“No, I’m serious. I was really angry. The guy just blew me off. He thought I was fine and my back would stop hurting if I weighed two hundred and three pounds instead of two hundred and thirteen. And all men over six feet tall have back pain or something insane like that.” Gary slowed down as they got nearer. “I could hardly walk, remember? I had to pull myself through doorways—you know, like I had to really grab onto something to support my weight.” Gary liked to talk about his back pain in this way, as something he was struggling against, rather than something he had succumbed to.

“Well, here’s the good Dr. Kaspar stuck out in a field in the middle of nowhere,” LeeAnn said. “You could take him out and nobody would ever know.”

Gary leaned forward and gripped the steering wheel. He sped up for a second, yelling, “I’m taking him out!” then glanced up in time to see Dr. Kaspar look frightened, as though he thought Gary might really mow him down. Gary abruptly slowed and then stopped a few yards from the doctor.

“Idiot,” LeeAnn said to Gary. “How could you have been mad at this man? He’s a hundred years old.”

“He’s not more than seventy,” Gary said. “But it looks like he hasn’t had a good year.”

Dr. Kaspar squinted at Gary and LeeAnn through glasses so big they looked like goggles, Gary thought. Kaspar’s hands were tentative. He lifted them slightly, about to gesture, then dropped them and let them hang loosely at his sides. Gary had seen this look on old men before—it was the look his father had in the years before his death—and it got to him. He couldn’t stand to see a man looking weak or confused. He’d rather have the guy yelling at him, telling him to take Tylenol, telling him to stop moaning about a little back pain.

Gary sprang out of the truck, landed on an uneven patch, and fell. He might have been able to keep his balance if he had tried hard enough, but he had found that it was better to redirect the jolt of sudden movements towards other parts of his body if he could. In this case, his arms and chest took the brunt of it. He lay still for a moment, assessing his level of back pain, stiff grass jabbing his ear. His hands stung a little but his chest was fine. His back seemed all right, too, but he was going to give himself another second before he tried to stand. This kind of thing—falling—happened a lot, because Gary could not or would not adapt to the idea of being injured. He had never been cautious in movement, and even a year after the fall from the tree, he was flummoxed.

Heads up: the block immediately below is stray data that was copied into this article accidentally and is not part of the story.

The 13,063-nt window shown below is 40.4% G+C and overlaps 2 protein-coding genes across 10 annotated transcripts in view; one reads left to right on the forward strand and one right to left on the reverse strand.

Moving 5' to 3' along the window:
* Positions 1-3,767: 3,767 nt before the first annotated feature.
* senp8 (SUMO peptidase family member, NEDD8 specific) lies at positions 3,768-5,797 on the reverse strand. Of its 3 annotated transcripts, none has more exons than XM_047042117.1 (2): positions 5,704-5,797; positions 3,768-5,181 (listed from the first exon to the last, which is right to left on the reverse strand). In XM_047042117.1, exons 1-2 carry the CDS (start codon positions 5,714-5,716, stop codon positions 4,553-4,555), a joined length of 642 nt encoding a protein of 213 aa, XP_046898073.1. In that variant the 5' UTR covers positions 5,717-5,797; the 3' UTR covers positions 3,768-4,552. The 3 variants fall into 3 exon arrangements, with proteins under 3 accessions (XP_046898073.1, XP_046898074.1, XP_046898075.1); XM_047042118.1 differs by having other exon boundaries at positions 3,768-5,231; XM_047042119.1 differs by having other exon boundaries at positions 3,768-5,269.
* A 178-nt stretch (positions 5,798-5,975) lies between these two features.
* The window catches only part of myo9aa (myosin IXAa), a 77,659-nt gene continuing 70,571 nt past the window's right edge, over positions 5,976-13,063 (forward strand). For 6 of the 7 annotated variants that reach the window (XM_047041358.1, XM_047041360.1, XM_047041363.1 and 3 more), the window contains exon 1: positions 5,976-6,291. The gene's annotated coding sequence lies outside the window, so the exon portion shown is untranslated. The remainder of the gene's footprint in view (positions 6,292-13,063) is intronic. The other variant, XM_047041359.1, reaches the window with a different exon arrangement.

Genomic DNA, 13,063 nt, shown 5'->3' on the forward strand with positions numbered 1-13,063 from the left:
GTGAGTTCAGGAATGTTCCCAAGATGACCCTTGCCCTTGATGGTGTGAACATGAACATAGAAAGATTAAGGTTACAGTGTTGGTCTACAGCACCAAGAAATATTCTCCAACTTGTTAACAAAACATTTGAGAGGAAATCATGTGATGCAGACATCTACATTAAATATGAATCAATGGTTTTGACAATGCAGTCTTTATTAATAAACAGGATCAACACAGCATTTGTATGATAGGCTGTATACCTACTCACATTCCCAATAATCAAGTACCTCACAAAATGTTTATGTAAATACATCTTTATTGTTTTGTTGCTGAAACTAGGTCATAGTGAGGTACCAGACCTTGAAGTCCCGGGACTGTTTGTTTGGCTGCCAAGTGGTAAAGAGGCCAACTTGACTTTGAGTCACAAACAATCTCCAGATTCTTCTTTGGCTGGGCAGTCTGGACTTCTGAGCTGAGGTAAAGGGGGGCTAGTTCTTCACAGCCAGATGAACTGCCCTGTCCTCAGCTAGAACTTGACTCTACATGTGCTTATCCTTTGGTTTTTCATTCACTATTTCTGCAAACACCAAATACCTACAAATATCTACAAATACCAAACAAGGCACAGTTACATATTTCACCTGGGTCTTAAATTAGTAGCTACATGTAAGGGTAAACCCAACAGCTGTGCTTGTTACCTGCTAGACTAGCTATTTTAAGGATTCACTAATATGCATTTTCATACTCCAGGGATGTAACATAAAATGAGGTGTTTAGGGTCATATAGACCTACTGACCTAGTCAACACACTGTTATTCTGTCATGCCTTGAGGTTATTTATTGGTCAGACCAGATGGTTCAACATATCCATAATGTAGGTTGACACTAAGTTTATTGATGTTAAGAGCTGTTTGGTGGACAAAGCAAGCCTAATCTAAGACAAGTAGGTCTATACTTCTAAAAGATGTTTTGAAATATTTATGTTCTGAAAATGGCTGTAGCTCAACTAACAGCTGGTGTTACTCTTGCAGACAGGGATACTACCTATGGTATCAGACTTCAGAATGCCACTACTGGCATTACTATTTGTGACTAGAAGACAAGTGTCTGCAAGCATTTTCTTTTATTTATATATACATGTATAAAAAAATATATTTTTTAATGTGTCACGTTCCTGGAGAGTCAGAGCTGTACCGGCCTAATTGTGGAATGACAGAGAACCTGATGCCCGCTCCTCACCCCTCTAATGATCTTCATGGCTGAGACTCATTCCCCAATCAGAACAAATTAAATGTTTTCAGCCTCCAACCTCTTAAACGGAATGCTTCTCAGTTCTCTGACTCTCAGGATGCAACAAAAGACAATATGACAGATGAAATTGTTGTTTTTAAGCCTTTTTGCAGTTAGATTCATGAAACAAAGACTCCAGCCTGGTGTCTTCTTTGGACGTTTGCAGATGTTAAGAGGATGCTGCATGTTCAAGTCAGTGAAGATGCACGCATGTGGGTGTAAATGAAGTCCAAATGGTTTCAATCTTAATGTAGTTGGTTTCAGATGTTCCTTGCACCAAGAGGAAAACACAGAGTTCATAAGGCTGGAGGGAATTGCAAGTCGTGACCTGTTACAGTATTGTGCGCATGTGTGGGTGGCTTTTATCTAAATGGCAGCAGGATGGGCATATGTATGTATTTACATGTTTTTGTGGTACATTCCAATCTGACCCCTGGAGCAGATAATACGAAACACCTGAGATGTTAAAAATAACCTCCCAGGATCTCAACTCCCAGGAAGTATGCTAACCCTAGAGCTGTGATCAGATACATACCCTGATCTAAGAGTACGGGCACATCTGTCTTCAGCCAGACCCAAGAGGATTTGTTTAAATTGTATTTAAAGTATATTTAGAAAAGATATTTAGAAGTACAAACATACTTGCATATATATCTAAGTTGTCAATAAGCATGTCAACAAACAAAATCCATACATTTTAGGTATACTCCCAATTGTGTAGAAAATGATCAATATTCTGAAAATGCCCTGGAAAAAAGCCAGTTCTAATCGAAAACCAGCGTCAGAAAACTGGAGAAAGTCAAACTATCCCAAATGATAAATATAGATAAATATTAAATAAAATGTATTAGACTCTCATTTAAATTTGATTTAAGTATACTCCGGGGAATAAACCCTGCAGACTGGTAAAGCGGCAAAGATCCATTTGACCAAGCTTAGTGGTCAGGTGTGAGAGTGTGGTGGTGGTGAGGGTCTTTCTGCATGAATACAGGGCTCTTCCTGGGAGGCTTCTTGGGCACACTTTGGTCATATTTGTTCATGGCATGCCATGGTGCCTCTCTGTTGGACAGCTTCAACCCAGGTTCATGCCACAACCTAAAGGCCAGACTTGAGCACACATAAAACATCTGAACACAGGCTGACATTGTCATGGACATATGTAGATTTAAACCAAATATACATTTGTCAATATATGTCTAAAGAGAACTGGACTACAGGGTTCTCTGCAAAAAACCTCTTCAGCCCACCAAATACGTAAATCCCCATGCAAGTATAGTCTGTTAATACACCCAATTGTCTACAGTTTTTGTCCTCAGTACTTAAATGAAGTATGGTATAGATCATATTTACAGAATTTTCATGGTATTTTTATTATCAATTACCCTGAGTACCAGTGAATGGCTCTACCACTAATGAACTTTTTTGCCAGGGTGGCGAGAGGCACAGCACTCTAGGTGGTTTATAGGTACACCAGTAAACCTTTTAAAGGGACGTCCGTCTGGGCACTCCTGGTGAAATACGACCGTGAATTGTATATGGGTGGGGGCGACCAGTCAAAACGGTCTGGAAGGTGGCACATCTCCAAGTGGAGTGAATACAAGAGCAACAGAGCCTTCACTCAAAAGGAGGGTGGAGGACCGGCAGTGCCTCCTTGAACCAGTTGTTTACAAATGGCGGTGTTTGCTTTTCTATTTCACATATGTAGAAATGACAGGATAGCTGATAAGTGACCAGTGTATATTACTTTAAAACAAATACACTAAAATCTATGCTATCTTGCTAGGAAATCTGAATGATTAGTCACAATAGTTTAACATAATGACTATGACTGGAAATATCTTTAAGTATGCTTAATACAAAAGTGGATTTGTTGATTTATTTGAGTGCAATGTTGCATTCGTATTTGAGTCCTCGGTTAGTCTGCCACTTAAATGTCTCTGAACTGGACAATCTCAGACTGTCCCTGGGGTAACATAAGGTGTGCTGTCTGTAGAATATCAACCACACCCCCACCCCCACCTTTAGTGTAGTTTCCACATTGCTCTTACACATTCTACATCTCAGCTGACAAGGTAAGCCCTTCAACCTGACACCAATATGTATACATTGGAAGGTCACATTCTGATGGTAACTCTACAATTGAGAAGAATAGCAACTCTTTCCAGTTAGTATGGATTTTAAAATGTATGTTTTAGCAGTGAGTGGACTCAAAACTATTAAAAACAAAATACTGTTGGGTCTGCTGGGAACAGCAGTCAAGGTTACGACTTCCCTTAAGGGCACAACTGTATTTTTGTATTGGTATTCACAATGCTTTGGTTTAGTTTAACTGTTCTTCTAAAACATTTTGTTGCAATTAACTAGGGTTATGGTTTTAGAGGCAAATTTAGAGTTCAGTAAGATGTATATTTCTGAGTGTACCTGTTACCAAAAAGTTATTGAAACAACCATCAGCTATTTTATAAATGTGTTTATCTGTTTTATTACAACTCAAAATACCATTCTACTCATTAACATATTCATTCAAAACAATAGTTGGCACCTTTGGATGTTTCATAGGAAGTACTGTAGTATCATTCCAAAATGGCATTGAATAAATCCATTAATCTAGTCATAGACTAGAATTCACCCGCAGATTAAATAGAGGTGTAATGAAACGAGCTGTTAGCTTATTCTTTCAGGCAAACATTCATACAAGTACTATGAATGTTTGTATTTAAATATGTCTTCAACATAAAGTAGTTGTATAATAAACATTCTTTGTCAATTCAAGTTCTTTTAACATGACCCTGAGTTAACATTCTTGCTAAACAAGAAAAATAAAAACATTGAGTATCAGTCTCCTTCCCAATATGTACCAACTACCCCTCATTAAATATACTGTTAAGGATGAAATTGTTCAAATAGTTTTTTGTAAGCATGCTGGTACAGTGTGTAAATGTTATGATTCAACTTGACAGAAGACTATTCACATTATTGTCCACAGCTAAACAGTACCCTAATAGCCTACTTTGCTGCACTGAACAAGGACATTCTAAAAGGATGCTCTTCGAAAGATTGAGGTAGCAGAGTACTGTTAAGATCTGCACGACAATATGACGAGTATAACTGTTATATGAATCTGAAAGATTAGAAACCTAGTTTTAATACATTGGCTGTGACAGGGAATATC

“Are you all right?” LeeAnn called, as she climbed out of the truck.

“I’m all right,” Gary heard the doctor reply. Even Dr. Kaspar’s voice sounded older. It had that hint of a crack in it. “But is that man all right?”

“I’m fine,” Gary yelled, hoping his voice would sound robust as it found its way up out of the grass. He pushed himself onto his knees and then stood up slowly. He was okay.

He approached the doctor. “Dr. Kaspar? How are you?” He wanted to sound gentle, but he wasn’t able to conceal the frustration he felt with this man. “You’re a little overdressed for a jaunt out into a muddy field.” Dr. Kaspar was wearing a white shirt and blue paisley tie, loafers and pressed khaki pants. He was standing in one of the more open areas, and Gary could see that his shoes had a rim of clay around the edge.

“How did you know my name?” Dr. Kaspar asked, pointing a shaky finger at Gary.

Gary glanced away for a second. “I saw you last year after I hurt my back,” he said quickly. “It’s pretty warm out here.” He looked up at the sky. “Not unbearable, but still. Have you had any water?”

“I’ve got some water in the car. I’m not dehydrated, if that’s what you’re worried about. God help us if we get dehydrated. We’ve all been warned about the consequences,” the doctor said. “What have you got in that fancy truck?”

“We’ve got plenty of beer,” LeeAnn said with a smile at the doctor. She looked toward the wheels of the Cadillac. “You’re pretty well stuck. You’d think with the grass being so dry, the mud would be too. It’s the clay, I guess.”

Dr. Kaspar stepped right in front of Gary, suddenly sharp. “Where did you see me?” he asked.